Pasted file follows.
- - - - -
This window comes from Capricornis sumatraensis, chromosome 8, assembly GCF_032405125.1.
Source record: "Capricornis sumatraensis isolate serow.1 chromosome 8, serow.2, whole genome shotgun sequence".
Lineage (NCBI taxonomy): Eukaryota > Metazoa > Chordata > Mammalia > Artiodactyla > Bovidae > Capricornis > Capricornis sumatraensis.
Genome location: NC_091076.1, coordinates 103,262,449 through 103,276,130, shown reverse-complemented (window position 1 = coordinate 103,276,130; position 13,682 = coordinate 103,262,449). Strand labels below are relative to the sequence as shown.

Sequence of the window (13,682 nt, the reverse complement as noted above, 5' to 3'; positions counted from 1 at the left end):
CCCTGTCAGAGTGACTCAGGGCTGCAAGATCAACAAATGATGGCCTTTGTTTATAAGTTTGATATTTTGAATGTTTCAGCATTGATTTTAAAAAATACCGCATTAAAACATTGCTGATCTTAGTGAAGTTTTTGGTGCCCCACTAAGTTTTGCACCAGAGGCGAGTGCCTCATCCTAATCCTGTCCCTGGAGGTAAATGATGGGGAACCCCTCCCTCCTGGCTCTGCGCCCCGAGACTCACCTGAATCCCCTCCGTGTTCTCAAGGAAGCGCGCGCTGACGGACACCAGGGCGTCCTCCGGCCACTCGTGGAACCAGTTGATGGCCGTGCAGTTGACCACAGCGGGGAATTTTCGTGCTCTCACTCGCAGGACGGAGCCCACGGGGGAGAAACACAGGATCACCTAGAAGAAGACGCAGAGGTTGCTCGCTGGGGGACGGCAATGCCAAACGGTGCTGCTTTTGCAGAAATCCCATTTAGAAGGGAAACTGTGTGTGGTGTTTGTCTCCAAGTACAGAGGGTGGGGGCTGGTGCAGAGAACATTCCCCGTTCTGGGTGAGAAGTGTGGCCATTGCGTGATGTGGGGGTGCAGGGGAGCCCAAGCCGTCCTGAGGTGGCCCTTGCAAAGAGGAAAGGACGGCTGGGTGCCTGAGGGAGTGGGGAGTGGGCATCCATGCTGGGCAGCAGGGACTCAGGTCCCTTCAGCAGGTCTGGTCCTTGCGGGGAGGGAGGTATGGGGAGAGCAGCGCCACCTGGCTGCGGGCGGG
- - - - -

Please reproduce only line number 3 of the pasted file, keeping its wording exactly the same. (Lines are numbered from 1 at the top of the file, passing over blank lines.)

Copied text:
Lineage (NCBI taxonomy): Eukaryota > Metazoa > Chordata > Mammalia > Artiodactyla > Bovidae > Capricornis > Capricornis sumatraensis.